21. Little RF, Pluda JM, Wyvill KM, et al.: Activity of subcutaneous interleukin-12 in AIDS-related Kaposi sarcoma. Blood 107 (12): 4650-7, 2006.

Recurrent Kaposi Sarcoma Treatment

The prognosis for any treated Kaposi sarcoma patient with progressing, recurring, or relapsing disease is highly variable. Deciding on further treatment depends on many factors, most importantly the clinical setting (i.e., classic, immunosuppressive treatment, or AIDS) in which the tumor arises as well as individual patient considerations.

Clinical trials are appropriate and should be considered when possible.

Current Clinical Trials

Check for U.S. clinical trials from NCI's list of cancer clinical trials that are now accepting patients with recurrent Kaposi sarcoma. The list of clinical trials can be further narrowed by location, drug, intervention, and other criteria.

General information about clinical trials is also available from the NCI Web site.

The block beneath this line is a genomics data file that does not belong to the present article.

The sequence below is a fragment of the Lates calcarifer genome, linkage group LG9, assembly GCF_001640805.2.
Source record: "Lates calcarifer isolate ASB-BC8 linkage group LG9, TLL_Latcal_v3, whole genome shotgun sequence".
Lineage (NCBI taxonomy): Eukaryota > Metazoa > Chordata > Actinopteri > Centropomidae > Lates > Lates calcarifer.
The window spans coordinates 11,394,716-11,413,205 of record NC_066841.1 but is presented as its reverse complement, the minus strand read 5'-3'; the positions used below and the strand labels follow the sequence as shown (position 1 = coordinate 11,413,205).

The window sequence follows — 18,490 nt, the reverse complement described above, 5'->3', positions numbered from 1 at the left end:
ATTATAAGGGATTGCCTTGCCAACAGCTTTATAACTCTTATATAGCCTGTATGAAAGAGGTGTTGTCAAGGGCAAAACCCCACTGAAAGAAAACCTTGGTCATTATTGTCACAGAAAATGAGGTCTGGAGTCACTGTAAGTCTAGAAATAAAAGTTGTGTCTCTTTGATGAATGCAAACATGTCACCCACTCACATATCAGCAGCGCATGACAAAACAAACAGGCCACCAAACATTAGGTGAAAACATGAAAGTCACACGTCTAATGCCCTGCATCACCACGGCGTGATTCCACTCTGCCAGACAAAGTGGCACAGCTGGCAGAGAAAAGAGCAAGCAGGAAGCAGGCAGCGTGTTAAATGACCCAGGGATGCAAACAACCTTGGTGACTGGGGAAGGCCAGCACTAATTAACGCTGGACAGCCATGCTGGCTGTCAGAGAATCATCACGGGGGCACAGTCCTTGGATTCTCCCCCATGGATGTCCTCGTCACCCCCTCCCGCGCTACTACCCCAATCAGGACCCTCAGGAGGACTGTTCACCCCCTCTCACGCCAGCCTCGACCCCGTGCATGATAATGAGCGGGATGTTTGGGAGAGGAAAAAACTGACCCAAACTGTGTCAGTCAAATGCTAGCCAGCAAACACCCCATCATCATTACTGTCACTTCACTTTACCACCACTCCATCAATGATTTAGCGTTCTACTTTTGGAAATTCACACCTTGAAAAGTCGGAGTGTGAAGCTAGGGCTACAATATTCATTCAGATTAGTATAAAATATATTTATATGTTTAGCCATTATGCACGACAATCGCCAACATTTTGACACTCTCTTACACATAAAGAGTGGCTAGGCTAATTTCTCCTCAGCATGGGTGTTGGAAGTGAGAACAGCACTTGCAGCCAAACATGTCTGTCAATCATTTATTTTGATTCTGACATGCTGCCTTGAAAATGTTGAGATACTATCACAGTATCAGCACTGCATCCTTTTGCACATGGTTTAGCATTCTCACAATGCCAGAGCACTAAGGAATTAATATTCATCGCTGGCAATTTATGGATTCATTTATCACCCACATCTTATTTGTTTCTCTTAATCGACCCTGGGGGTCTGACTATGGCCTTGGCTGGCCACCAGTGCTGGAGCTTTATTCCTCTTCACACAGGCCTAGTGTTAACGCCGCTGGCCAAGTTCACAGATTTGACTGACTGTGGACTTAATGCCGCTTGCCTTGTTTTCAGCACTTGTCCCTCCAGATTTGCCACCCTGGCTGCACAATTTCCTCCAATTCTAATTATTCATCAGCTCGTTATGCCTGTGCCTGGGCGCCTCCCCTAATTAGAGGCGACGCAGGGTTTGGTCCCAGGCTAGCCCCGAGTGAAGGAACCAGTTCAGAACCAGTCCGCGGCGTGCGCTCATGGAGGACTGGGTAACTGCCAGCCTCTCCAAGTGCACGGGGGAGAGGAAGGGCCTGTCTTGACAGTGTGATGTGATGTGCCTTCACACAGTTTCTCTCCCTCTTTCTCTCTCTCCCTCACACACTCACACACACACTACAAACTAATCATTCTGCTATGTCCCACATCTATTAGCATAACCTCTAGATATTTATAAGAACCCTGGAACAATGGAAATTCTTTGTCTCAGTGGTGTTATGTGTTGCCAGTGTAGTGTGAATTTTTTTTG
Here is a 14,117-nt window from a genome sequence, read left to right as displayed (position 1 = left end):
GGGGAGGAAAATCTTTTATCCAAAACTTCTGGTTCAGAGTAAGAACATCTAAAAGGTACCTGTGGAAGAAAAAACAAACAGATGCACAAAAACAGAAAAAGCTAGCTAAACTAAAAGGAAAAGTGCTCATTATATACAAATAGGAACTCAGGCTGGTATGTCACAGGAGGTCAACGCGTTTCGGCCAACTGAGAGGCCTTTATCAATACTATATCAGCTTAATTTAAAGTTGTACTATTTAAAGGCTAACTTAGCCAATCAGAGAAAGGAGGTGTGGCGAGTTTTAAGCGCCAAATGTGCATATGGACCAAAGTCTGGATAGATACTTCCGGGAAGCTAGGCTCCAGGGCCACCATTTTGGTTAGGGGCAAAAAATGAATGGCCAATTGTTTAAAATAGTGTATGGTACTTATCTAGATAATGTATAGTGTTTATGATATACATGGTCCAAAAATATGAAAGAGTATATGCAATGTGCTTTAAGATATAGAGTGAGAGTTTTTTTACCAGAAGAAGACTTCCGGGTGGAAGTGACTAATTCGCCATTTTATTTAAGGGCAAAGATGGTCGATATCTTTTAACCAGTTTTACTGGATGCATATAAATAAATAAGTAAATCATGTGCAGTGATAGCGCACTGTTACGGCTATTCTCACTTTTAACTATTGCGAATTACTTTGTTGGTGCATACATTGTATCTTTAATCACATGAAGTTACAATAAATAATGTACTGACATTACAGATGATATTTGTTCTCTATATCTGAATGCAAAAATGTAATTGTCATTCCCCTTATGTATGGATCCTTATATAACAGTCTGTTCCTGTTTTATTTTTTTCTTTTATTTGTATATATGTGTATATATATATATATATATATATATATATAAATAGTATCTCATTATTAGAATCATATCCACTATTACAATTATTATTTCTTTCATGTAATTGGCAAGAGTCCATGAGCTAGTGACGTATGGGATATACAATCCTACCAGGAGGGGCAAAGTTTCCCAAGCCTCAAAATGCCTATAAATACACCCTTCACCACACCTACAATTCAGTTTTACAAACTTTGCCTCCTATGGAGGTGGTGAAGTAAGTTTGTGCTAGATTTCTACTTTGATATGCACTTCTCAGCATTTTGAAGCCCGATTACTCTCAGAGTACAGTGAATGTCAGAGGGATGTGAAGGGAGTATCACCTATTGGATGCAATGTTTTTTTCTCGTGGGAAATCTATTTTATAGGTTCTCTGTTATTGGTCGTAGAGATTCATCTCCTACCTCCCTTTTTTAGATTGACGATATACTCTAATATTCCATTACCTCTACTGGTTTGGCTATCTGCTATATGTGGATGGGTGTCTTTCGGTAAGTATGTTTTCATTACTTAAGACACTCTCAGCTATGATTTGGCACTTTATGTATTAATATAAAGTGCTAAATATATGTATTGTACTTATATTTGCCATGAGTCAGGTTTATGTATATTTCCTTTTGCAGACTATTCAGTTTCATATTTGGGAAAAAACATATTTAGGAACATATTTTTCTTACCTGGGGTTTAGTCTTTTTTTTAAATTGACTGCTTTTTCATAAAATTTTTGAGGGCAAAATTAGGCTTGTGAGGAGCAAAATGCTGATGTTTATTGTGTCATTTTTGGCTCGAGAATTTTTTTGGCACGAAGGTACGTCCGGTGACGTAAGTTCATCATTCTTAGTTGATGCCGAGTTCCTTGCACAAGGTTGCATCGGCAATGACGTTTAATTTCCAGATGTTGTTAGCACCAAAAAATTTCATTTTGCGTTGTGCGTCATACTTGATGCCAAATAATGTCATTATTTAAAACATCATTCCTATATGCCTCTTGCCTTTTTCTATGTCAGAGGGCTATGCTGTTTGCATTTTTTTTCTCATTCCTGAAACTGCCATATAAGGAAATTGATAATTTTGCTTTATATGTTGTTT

Changes to This Summary (06 / 26 / 2013)

The PDQ cancer information summaries are reviewed regularly and updated as new information becomes available. This section describes the latest changes made to this summary as of the date above.

Epidemic Kaposi Sarcoma Treatment

Added text to state that bevacizumab, the humanized, antivascular, epithelial growth–factor monoclonal antibody, had a response rate in 5 of 16 patients who did not improve after the institution of highly active antiretroviral treatment and chemotherapy (cited Uldrick et al. as reference 20 and level of evidence 3iiiDiv).